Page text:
That was not the end of the story however. Considerable evidence had been before the lower Court about Mr Dewani’s mental state after the events giving rise to the extradition request. Experts agreed that he was suffering from two psychiatric conditions, depression and post-traumatic stress disorder (PTSD), both severely. Suicide was a real risk if he were extradited. However, they also agreed that his condition was likely to improve.
Of particular concern was that he was unfit to plead (in general terms this means being unable to take part in the trial, understand the proceedings and give instructions to a legal team – in Mr Dewani’s case the experts considered he could not follow the detail of the evidence and instruct his lawyers).
Of significance was the fact that there was no undertaking from the South African government that Mr Dewani would be treated in a particular psychiatric unit if extradited. A psychiatrist at a specialist medium secure psychiatric care unit in South Africa provided written evidence that he would be very likely to be referred to this hospital if extradited and he would stay until fit to plead or perhaps indefinitely.
The question of Mr Dewani’s mental state raised issues both regarding Articles 2 and 3 and section 91 of the Extradition Act 2003. Section 91(3)(b) requires courts to discharge or adjourn extradition proceedings where the person in question’s mental or physical health is such that “it would be unjust or oppressive to extradite him”.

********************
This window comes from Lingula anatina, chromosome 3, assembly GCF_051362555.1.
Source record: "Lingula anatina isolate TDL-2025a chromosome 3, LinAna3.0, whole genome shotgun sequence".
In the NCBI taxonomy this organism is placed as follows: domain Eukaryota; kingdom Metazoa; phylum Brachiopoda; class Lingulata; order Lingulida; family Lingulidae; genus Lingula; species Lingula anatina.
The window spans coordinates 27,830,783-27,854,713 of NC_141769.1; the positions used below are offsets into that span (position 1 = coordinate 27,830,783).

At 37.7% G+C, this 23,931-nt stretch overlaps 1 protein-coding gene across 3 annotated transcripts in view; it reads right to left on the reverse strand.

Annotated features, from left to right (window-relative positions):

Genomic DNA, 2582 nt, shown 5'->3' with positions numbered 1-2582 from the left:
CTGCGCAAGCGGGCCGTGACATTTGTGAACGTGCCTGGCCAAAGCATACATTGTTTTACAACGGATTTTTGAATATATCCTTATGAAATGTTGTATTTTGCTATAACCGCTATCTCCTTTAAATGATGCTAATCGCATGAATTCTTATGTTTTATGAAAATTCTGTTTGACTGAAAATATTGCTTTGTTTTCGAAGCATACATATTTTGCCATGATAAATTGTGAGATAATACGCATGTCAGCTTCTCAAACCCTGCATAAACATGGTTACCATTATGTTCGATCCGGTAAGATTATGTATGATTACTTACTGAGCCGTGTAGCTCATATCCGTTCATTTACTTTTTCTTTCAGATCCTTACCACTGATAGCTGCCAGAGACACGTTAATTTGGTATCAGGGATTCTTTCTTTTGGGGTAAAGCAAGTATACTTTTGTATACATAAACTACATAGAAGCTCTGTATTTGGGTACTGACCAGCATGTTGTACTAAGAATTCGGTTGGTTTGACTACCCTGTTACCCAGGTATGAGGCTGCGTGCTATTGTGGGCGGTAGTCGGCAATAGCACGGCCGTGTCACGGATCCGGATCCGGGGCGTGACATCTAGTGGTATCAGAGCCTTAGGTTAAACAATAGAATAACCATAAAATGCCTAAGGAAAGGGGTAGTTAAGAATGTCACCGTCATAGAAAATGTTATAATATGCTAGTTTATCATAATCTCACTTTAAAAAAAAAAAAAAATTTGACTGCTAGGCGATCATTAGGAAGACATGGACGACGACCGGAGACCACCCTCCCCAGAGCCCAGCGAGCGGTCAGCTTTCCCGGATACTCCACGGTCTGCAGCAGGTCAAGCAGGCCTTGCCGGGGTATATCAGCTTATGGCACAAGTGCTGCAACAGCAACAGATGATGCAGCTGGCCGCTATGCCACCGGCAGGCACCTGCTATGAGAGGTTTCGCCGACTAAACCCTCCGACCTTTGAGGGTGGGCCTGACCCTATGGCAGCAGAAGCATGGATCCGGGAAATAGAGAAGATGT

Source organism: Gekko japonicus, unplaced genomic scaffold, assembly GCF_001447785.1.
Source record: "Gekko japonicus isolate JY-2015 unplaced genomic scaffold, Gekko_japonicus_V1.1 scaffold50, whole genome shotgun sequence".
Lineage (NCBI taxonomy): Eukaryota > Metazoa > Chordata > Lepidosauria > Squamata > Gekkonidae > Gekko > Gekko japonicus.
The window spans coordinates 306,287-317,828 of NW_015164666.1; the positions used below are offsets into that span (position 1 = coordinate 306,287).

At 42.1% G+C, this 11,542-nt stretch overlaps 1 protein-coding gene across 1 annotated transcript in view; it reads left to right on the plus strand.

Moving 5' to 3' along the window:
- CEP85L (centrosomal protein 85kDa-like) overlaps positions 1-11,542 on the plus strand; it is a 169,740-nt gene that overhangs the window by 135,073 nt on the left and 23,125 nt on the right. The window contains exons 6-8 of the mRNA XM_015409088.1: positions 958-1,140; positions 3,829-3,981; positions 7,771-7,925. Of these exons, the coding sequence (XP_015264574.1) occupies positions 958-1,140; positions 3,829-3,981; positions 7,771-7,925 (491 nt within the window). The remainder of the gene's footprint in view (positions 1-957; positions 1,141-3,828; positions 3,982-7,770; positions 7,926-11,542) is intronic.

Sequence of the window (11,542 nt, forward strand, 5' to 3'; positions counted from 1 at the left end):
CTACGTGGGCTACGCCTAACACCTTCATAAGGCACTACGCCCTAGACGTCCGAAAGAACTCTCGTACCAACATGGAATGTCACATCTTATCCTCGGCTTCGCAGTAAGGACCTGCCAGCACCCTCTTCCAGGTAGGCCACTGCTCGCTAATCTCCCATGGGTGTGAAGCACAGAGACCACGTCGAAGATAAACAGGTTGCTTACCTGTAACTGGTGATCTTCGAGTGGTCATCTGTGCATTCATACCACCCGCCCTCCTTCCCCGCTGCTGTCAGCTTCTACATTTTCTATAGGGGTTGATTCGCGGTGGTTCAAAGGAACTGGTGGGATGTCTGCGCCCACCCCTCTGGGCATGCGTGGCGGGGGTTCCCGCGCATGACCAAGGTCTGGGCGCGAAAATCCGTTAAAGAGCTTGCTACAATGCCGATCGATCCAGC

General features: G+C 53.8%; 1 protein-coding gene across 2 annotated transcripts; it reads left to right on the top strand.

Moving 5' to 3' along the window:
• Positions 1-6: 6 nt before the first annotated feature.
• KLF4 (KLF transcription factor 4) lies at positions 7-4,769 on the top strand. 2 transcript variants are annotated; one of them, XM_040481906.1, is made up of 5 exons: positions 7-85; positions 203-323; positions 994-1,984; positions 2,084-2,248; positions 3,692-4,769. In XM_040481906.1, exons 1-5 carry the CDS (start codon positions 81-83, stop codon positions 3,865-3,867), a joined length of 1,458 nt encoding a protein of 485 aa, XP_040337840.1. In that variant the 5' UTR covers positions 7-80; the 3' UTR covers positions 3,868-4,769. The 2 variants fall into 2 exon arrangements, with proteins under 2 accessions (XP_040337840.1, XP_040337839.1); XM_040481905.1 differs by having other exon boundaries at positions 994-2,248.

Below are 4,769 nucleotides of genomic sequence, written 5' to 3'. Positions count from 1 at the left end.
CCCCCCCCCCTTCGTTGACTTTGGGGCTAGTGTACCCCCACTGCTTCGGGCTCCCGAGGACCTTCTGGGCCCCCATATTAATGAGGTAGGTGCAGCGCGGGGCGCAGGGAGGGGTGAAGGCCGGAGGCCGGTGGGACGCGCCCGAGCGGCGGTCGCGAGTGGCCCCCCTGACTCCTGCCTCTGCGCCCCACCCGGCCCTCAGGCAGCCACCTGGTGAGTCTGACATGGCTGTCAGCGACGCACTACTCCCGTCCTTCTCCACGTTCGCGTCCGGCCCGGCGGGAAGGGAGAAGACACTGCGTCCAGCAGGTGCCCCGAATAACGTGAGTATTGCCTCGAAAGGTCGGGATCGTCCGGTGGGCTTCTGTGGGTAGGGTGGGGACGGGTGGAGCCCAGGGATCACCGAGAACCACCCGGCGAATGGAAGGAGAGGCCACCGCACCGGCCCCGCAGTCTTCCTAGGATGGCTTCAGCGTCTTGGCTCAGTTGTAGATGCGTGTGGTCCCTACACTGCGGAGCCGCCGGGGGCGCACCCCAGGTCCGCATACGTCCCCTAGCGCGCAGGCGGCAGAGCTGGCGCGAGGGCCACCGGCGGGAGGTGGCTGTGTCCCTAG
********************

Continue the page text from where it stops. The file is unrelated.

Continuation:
After the decision of the lower Court, new evidence was produced indicating that Mr Dewani’s condition was slowly improving, but he remained unfit to plead.
In considering section 91, the High Court stressed that every case is fact sensitive, so previous decisions are not greatly useful. It also noted that in the ordinary case, extradition will cause stress and hardship by its very nature. It was “plainly in the interests of justice that [Mr Dewani] be tried in South Africa as soon as he is fit to be tried” (paragraph 78).
However, extraditing him would pose “a real and significant risk to his life” (paragraph 80) and there was evidence that it would make it harder to improve his condition so that he became fit to plead. Ultimately, the Court found,
Thus balancing his unfitness to plead, the risk of a deterioration in the appellant’s condition, the increased prospects of a speedier recovery if he remains here and, to a much lesser degree, the risk of suicide and the lack of clear certainty as to what would happen to the appellant if returned in his present condition, we consider that on the evidence before the Senior District Judge it would be unjust and oppressive to order his extradition. (Paragraph 83)
Given this position, the Court did not come to a concluded view on whether Articles 2 and 3 would be breached by extradition, with regard to Mr Dewani’s mental state. At later proceedings, it will remain open to Mr Dewani to argue that there would be a risk of breach, given the facilities available in South Africa and his health at that time.
Consequently, he will not be extradited at the present time, but later developments in this case are likely to continue to be controversial and heavily publicised.